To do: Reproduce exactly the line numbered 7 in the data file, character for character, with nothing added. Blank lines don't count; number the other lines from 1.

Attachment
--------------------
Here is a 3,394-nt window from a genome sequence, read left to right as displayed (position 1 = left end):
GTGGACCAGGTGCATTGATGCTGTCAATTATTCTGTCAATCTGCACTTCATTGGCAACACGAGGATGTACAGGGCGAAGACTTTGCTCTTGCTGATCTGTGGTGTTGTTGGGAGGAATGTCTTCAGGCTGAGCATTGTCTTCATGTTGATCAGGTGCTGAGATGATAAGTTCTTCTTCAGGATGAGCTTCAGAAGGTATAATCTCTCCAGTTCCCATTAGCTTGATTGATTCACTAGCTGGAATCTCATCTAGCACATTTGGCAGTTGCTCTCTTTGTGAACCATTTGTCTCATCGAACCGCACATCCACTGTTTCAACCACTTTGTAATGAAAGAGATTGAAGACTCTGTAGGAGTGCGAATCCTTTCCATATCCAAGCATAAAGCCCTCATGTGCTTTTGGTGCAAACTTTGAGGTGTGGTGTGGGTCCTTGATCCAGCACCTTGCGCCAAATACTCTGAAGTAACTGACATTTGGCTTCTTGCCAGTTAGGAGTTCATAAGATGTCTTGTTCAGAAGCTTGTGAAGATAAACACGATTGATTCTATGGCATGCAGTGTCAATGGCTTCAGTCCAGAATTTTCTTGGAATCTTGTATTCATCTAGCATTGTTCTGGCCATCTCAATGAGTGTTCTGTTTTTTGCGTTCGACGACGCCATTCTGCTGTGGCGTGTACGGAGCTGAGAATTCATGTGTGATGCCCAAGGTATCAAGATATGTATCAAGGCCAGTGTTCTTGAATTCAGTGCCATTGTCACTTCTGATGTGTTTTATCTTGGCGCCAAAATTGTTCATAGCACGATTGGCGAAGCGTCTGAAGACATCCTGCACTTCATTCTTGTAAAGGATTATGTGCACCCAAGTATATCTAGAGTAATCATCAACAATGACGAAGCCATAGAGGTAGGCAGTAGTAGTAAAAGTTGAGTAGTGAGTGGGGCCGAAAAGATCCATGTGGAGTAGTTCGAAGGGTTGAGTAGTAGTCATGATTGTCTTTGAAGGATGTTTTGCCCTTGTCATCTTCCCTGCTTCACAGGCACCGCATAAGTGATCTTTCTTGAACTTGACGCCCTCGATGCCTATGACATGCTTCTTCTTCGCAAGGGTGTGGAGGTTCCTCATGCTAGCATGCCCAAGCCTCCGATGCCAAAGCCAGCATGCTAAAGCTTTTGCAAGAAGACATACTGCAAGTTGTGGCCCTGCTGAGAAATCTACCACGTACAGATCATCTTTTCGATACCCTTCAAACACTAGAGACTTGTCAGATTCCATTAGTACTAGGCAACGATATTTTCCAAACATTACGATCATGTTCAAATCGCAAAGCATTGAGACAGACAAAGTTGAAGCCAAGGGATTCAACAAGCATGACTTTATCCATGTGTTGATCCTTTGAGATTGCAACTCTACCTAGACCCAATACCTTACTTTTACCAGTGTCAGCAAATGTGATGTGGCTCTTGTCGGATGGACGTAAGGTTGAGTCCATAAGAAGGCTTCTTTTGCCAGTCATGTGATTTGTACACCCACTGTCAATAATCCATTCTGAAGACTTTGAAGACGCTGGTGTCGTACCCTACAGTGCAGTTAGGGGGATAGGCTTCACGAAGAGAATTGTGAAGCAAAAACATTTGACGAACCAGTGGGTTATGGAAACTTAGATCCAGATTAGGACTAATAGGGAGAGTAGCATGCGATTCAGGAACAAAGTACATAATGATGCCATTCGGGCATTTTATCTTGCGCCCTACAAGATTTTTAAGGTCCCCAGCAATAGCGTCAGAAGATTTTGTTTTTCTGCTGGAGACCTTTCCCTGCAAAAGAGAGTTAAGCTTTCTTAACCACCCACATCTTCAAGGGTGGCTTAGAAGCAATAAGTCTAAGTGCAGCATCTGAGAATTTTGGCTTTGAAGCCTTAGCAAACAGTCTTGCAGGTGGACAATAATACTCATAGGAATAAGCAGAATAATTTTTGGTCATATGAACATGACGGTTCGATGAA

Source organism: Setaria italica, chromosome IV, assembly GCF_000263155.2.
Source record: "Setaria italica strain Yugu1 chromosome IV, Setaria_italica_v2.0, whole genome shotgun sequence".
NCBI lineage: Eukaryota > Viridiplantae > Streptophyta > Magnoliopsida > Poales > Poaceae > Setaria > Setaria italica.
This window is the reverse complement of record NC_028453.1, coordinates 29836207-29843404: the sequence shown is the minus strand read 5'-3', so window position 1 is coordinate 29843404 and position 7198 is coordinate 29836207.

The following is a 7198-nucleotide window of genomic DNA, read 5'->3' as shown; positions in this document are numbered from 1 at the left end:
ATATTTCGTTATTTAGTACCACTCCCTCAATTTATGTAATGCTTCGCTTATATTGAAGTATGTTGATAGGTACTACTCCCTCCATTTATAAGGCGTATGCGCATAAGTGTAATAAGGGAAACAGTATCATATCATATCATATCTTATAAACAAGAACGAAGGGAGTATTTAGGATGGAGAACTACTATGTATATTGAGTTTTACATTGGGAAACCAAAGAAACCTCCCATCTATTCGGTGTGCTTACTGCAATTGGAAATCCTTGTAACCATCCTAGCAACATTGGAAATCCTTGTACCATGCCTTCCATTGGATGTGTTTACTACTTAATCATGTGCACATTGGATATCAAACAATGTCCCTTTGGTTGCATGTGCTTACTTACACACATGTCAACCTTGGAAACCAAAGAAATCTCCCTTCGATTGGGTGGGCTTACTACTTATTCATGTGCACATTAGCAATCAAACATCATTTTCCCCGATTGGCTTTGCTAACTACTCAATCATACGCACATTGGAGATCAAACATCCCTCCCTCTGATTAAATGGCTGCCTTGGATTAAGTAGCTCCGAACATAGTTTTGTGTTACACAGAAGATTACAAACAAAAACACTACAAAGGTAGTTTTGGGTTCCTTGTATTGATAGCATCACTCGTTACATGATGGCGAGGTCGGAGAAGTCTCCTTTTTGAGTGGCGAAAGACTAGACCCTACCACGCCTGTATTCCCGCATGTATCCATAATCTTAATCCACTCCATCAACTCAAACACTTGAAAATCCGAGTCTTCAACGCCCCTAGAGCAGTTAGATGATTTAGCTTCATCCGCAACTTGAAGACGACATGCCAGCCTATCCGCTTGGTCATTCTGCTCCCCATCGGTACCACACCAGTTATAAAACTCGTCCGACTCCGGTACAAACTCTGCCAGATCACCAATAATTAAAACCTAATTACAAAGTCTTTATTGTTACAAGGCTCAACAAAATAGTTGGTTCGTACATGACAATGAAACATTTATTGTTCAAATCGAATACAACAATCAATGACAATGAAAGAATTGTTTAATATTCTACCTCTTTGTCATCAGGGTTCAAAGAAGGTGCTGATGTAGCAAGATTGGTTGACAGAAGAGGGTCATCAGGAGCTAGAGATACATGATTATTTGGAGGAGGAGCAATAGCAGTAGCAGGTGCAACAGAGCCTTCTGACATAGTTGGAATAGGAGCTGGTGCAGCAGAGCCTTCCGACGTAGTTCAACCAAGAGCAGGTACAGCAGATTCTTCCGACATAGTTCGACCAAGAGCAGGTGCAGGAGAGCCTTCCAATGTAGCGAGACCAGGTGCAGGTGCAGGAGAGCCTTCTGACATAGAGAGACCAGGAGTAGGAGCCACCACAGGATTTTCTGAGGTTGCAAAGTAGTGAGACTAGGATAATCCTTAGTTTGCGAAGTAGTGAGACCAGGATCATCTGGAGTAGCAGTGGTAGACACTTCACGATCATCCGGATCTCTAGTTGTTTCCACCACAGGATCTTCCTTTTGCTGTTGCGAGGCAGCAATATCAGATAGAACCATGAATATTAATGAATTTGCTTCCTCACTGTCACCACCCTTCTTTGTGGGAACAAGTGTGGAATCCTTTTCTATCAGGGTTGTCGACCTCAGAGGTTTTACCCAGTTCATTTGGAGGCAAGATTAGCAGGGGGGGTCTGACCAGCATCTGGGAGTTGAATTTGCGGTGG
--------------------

The following is a 7198-nucleotide window of genomic DNA, read 5'->3' as shown; positions in this document are numbered from 1 at the left end: